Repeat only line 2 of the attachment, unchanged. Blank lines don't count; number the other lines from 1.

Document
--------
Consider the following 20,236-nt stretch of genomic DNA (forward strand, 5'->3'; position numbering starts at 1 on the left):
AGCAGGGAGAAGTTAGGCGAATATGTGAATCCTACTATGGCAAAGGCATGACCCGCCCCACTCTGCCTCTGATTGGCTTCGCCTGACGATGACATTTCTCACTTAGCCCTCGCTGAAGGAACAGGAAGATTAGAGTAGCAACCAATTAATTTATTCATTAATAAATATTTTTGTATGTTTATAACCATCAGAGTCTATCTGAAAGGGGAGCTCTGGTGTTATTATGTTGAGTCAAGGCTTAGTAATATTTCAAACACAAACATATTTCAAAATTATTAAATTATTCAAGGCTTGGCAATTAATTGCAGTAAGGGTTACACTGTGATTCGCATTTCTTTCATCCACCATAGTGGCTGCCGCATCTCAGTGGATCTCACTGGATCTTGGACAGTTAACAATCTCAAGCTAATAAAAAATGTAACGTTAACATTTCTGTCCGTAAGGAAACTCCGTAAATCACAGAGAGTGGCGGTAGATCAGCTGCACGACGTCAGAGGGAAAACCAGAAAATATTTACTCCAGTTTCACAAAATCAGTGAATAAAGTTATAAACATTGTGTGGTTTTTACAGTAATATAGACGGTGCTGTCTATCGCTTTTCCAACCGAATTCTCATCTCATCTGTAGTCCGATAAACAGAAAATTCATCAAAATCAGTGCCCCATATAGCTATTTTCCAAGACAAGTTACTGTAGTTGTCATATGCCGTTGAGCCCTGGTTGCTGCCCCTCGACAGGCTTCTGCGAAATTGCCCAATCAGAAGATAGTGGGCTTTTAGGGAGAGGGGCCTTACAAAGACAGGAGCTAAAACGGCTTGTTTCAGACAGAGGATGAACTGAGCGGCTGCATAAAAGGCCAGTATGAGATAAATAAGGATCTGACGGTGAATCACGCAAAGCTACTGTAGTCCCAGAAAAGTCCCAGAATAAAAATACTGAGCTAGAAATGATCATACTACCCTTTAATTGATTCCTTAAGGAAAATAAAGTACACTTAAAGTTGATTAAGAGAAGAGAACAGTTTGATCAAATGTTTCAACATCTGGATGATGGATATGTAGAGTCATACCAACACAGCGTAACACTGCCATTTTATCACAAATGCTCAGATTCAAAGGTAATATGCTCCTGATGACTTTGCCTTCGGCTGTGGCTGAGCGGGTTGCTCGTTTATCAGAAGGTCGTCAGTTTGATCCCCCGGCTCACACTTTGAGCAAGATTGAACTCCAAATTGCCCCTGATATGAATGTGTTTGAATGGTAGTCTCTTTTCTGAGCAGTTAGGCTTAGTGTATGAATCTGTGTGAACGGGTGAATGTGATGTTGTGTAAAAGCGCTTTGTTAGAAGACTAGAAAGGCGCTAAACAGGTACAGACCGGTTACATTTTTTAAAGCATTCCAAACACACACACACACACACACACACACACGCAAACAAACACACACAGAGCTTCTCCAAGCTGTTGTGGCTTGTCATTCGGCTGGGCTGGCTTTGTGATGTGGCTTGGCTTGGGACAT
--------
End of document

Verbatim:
AGCAGGGAGAAGTTAGGCGAATATGTGAATCCTACTATGGCAAAGGCATGACCCGCCCCACTCTGCCTCTGATTGGCTTCGCCTGACGATGACATTTCTCACTTAGCCCTCGCTGAAGGAACAGGAAGATTAGAGTAGCAACCAATTAATTTATTCATTAATAAATATTTTTGTATGTTTATAACCATCAGAGTCTATCTGAAAGGGGAGCTCTGGTGTTATTATGTTGAGTCAAGGCTTAGTAATATTTCAAACACAAACATATTTCAAAATTATTAAATTATTCAAGGCTTGGCAATTAATTGCAGTAAGGGTTACACTGTGATTCGCATTTCTTTCATCCACCATAGTGGCTGCCGCATCTCAGTGGATCTCACTGGATCTTGGACAGTTAACAATCTCAAGCTAATAAAAAATGTAACGTTAACATTTCTGTCCGTAAGGAAACTCCGTAAATCACAGAGAGTGGCGGTAGATCAGCTGCACGACGTCAGAGGGAAAACCAGAAAATATTTACTCCAGTTTCACAAAATCAGTGAATAAAGTTATAAACATTGTGTGGTTTTTACAGTAATATAGACGGTGCTGTCTATCGCTTTTCCAACCGAATTCTCATCTCATCTGTAGTCCGATAAACAGAAAATTCATCAAAATCAGTGCCCCATATAGCTATTTTCCAAGACAAGTTACTGTAGTTGTCATATGCCGTTGAGCCCTGGTTGCTGCCCCTCGACAGGCTTCTGCGAAATTGCCCAATCAGAAGATAGTGGGCTTTTAGGGAGAGGGGCCTTACAAAGACAGGAGCTAAAACGGCTTGTTTCAGACAGAGGATGAACTGAGCGGCTGCATAAAAGGCCAGTATGAGATAAATAAGGATCTGACGGTGAATCACGCAAAGCTACTGTAGTCCCAGAAAAGTCCCAGAATAAAAATACTGAGCTAGAAATGATCATACTACCCTTTAATTGATTCCTTAAGGAAAATAAAGTACACTTAAAGTTGATTAAGAGAAGAGAACAGTTTGATCAAATGTTTCAACATCTGGATGATGGATATGTAGAGTCATACCAACACAGCGTAACACTGCCATTTTATCACAAATGCTCAGATTCAAAGGTAATATGCTCCTGATGACTTTGCCTTCGGCTGTGGCTGAGCGGGTTGCTCGTTTATCAGAAGGTCGTCAGTTTGATCCCCCGGCTCACACTTTGAGCAAGATTGAACTCCAAATTGCCCCTGATATGAATGTGTTTGAATGGTAGTCTCTTTTCTGAGCAGTTAGGCTTAGTGTATGAATCTGTGTGAACGGGTGAATGTGATGTTGTGTAAAAGCGCTTTGTTAGAAGACTAGAAAGGCGCTAAACAGGTACAGACCGGTTACATTTTTTAAAGCATTCCAAACACACACACACACACACACACACACACGCAAACAAACACACACAGAGCTTCTCCAAGCTGTTGTGGCTTGTCATTCGGCTGGGCTGGCTTTGTGATGTGGCTTGGCTTGGGACAT